A screen is the way to go if you’re projecting media, but many congregations also use environmental projection throughout their worship spaces. This means projecting the image straight onto the wall, and this can be a great way to make your worship space more immersive. The main factors of interest for this kind of setup are:

  • Brightness. Projector screens are designed to reflect light the right way to give you a clear, colorful image. Even a flat white wall can’t give you the same visual quality as a designated screen, and it will be further diminished by any color or texture on the surface. You will need a brighter lamp than you would for a standard screen in the same space.
  • Color accuracy and adjustment. The base color of the surface will also impact the appearance of the projected image. A projector with more extensive image adjustment features will help you get the look you’re going for.

What kind of ambient light are you dealing with?

Ambient light is the enemy of a projected image, whether you’re using a screen or not. It’s also easier to control in some spaces than others. Think about what level you’ll have the lights at when you’re using the projector, especially those light sources that are difficult to control. You can always turn down the house lights, for example, but may not be able to cover any of the space’s windows adequately, to prevent light pollution coming through those windows.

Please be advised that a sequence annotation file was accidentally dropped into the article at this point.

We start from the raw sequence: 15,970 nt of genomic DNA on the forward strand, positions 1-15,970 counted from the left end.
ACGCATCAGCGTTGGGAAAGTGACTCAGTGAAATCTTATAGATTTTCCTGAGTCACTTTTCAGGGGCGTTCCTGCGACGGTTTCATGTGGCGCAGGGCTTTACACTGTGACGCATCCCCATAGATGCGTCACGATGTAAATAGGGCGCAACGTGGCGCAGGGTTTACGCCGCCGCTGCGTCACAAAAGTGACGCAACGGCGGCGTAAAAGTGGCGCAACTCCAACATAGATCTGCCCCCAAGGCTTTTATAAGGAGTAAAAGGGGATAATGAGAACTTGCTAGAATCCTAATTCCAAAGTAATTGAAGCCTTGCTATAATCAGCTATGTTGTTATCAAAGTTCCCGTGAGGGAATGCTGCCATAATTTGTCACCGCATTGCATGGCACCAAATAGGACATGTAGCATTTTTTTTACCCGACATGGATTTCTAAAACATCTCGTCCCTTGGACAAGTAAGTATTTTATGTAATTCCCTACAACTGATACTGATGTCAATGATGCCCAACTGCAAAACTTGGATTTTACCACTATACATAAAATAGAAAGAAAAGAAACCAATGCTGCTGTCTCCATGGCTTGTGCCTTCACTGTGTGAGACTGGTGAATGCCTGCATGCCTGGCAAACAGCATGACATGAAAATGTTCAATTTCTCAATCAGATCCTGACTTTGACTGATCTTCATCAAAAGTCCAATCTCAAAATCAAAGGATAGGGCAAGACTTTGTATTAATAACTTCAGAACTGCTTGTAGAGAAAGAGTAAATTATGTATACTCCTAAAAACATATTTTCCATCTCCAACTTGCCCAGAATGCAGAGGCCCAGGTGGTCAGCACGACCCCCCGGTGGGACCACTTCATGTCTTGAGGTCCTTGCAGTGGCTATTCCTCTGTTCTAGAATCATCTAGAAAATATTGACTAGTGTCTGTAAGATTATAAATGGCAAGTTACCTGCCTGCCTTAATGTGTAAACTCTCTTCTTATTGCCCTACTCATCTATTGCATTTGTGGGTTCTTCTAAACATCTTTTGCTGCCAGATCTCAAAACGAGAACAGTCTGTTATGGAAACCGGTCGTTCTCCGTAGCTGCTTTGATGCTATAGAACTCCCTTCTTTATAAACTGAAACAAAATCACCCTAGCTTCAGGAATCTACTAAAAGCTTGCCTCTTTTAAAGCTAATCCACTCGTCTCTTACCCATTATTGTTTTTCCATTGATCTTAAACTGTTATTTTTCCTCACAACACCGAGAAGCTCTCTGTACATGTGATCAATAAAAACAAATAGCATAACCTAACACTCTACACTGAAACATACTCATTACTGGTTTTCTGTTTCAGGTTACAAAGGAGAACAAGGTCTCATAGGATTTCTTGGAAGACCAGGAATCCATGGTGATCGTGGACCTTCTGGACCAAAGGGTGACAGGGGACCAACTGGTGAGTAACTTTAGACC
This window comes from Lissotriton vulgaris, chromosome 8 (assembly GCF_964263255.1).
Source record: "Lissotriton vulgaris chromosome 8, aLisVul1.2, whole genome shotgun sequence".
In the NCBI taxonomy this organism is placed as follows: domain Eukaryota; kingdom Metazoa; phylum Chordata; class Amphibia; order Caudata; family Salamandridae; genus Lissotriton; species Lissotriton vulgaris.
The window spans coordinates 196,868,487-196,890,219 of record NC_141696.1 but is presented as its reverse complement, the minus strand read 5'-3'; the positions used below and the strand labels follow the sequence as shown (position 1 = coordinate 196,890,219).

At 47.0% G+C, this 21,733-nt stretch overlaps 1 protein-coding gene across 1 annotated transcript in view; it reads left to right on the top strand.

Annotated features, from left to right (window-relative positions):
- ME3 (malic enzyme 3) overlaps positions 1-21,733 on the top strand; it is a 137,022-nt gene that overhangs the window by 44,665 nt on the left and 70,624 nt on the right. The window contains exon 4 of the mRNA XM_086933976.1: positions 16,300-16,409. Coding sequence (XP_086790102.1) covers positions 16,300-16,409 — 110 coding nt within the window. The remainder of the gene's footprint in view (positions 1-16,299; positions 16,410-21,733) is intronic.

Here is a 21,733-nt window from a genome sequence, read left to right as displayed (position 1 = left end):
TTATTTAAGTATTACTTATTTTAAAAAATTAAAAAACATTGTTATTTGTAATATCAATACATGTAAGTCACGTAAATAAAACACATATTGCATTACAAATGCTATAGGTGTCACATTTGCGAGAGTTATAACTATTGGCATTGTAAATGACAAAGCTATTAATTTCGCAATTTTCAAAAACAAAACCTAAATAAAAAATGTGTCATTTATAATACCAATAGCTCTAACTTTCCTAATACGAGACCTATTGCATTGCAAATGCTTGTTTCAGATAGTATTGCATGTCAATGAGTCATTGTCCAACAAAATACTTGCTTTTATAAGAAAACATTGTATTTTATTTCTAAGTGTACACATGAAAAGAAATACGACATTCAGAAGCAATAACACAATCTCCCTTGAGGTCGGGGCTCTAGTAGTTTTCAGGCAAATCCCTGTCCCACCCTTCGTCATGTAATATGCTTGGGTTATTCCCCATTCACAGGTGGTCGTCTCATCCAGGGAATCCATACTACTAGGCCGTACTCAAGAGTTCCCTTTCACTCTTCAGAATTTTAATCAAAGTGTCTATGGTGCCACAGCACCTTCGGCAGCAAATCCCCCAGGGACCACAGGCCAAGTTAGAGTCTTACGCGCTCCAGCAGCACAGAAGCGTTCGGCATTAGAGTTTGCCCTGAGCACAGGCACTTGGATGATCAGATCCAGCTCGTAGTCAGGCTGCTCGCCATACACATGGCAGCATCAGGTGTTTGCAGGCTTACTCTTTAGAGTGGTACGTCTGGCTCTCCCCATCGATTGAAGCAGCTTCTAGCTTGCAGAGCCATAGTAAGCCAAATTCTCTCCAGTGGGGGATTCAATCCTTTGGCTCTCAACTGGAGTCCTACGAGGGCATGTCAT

For most large spaces, a brightness of 4,000 to 5,000 ANSI lumens is recommended. If your space has a lot of natural light from windows (or if you can’t control the house lights), you’ll want to find a projector that can put out 6,000 lumens or more. A standard projector ideally suited for home theater often will have a brightness around 3,000 lumens, but that will likely be too dim for all but the smallest congregations, unless you’re planning on using it in a mostly darkened room.

How is your space set up?

When you’re positioning a television screen, the main thing you need to consider is whether everyone in the congregation can see it. This is something to think about with a projector screen as well, but you’ll also need to make sure the light beam has an unobstructed path to the screen. It’s not just solid objects like people and columns that will disrupt the image. Particles in the air from smoke or a fog machine, can also degrade or block the image.

Don’t forget to plan for how far from the screen you’ll place the projector. The distance between the screen and projector will impact the size of the image. If you don’t have a lot of flexibility for placing your equipment, pay close attention to the projector’s throw ratio, which will tell you how distance will impact your desired screen size.

The final word

A projector can add a lot to your services and celebrations but getting the wrong one can also lead to a lot of frustration.

Deciding what kind of projector will work best for your needs in your space before you start to shop will save you time, hassle, and money.

Hopefully this article has helped you understand how to find the perfect projector for your house of worship. For more info how to set up a projector, click here.